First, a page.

This new paper, ‘User-made Immobilities: A Transitions Perspective’ from Kanger and Schot, conceptualises the role of users in creating, expanding and stabilising the automobility system. The article explores linkages between two rapidly growing fields, transitions and mobilities studies. It draws on transition studies to offer a typology of user roles including user-producers, user-legitimators, user-intermediaries, user-citizens and user-consumers, and explores the historical transition to the automobile regime in the USA between 1891-1964.  Building on the work of Schot and Kanger, this user typology was previously outlined  in their paper in May 2016 in Nature Energy.

The User-made Immobilities Paper is the first detailed empirical exploration of the role of users in transitions. Further, this new research illustrates how, while users play a crucial role during the entire transition process, some roles are more salient than others in particular phases. A subsequent finding shows that the success of the transition depends on the ‘stabilization of the emerging regime that (then) triggers upscaling in terms of the numbers of adopters’. The findings are used to reflect on potential crossovers between transitions and mobilities research. The results provide tentative support for the conclusion that user roles and the patterns of user participation are similar in energy and mobility transitions.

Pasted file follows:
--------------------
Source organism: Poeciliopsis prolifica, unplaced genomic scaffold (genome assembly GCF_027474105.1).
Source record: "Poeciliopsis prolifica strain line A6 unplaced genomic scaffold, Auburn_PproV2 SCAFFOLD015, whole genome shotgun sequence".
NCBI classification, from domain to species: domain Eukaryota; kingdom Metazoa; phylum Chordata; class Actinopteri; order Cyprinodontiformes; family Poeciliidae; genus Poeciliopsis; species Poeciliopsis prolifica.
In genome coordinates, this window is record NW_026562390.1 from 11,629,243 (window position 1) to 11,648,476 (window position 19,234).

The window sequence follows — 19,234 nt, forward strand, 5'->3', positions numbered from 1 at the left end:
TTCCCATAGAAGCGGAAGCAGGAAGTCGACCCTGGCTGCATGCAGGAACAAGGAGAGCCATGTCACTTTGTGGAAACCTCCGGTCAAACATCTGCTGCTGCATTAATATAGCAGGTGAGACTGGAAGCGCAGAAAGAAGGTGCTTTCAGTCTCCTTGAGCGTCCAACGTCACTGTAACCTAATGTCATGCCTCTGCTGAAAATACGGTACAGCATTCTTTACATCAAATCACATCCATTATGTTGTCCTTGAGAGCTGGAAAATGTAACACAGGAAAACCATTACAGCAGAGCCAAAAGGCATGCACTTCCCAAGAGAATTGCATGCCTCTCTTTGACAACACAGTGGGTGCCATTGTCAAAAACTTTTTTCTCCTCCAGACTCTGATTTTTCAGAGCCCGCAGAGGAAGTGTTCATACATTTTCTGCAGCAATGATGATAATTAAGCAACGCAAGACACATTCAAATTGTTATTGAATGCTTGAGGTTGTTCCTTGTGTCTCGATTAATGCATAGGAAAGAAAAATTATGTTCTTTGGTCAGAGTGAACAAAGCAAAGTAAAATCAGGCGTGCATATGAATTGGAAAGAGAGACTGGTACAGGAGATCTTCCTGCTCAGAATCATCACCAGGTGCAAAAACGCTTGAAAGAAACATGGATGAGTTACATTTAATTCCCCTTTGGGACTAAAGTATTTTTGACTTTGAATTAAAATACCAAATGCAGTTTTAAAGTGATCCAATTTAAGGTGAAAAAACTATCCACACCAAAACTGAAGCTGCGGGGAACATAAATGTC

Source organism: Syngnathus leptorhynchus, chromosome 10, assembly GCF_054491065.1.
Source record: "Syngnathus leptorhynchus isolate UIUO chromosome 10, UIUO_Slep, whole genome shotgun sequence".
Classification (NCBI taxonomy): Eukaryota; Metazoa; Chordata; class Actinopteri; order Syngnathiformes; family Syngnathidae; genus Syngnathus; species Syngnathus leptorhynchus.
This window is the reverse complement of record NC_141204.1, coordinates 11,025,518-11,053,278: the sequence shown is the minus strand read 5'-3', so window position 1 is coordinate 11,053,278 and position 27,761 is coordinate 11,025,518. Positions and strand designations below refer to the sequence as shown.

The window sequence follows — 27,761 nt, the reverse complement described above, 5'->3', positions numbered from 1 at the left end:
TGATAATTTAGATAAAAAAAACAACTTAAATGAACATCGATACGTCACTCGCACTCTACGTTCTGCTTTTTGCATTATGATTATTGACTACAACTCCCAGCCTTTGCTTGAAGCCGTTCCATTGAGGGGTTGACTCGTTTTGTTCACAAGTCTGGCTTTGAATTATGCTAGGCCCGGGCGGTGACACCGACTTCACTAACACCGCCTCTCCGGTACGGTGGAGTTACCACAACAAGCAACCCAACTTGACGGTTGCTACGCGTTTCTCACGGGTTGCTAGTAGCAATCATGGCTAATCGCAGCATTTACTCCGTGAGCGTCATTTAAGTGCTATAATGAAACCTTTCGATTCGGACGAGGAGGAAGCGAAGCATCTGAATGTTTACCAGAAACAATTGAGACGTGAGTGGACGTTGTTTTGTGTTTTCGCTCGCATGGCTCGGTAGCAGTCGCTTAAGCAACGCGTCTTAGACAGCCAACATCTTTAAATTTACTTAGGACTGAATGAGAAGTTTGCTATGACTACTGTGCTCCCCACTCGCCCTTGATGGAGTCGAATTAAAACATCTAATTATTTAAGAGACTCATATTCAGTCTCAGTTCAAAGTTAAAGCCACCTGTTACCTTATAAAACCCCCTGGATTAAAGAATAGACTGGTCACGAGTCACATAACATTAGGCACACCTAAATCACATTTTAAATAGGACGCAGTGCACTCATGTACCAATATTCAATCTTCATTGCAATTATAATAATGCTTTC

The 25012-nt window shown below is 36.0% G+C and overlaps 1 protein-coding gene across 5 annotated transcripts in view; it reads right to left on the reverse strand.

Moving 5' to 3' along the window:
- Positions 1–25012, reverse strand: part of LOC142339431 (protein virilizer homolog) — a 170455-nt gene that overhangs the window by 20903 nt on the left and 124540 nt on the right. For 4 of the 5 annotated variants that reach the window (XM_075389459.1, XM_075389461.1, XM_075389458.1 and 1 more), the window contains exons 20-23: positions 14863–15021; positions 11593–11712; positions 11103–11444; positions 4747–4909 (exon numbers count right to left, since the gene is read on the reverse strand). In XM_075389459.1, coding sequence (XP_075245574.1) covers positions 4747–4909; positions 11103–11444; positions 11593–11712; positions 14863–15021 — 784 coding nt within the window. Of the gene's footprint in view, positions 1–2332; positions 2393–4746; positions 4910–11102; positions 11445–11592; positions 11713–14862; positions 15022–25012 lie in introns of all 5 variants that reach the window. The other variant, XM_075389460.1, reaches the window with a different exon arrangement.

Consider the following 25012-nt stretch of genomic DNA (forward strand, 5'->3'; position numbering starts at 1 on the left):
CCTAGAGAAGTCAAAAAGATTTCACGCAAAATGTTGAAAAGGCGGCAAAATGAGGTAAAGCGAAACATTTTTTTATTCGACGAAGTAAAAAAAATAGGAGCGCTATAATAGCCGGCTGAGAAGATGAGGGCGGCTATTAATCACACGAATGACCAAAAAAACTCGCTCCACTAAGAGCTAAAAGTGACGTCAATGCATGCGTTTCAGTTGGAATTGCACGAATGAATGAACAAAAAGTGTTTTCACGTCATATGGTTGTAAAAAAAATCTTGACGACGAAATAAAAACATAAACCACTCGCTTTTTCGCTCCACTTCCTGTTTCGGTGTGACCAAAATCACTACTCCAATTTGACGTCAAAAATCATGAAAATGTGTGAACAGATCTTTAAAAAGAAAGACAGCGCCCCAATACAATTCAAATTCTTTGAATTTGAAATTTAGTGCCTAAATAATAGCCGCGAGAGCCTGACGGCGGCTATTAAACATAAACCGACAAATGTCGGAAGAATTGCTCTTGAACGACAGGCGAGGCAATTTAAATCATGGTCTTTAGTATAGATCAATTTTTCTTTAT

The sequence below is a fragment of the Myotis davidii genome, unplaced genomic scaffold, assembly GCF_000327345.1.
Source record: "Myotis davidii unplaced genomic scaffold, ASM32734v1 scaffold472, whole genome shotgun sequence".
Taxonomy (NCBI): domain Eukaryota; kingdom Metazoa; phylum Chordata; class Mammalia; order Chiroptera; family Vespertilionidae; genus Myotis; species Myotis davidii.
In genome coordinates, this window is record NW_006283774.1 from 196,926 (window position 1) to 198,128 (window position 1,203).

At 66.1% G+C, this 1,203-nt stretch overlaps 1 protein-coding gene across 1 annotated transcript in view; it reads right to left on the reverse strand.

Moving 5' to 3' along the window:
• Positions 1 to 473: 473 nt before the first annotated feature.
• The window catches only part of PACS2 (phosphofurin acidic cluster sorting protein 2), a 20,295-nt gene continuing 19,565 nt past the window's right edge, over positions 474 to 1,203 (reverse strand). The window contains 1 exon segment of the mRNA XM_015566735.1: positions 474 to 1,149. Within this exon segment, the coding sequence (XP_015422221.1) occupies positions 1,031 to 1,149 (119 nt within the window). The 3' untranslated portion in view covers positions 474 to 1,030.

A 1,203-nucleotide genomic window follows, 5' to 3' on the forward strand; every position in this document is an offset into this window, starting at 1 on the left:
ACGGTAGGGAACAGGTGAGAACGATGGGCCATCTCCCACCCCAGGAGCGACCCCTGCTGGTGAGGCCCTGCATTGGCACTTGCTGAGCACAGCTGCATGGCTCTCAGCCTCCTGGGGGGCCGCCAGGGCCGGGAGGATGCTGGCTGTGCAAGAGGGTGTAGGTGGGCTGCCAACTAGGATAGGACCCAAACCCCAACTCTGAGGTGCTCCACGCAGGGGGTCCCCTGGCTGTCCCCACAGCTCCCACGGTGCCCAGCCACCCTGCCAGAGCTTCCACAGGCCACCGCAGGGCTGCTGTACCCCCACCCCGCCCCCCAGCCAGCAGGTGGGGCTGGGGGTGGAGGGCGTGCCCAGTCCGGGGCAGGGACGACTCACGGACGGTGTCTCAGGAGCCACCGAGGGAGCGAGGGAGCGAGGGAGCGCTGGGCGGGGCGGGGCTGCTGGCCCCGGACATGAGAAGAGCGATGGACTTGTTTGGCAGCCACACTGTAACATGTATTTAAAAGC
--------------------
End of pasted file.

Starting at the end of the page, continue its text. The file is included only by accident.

The new research paper is published by Mobilities, Volume 11, Issue 4, September 2016.

The Working Paper was published in the publication’s section of the website. To stay up-to-date with newly released items sign-up to Johan’s news briefing.

The paper originally outlining the user typology was published in Nature Energy (May 2016).

Picture:  Women and automobiles in 1910 and 1925: from active to passive user.

Sources: on the left: Laura Dent Crane, frontispiece of The Automobile Girls at Newport (Philadelphia: Henry Althemus 1910). Image provided by University of North Carolina; on the right: front cover of Motor Camper and Tourist (April 1925 issue). Image provided by Collections of the Library of Congress, Prints and Photographs Division, Washington, DC LC-USZ62-66276.

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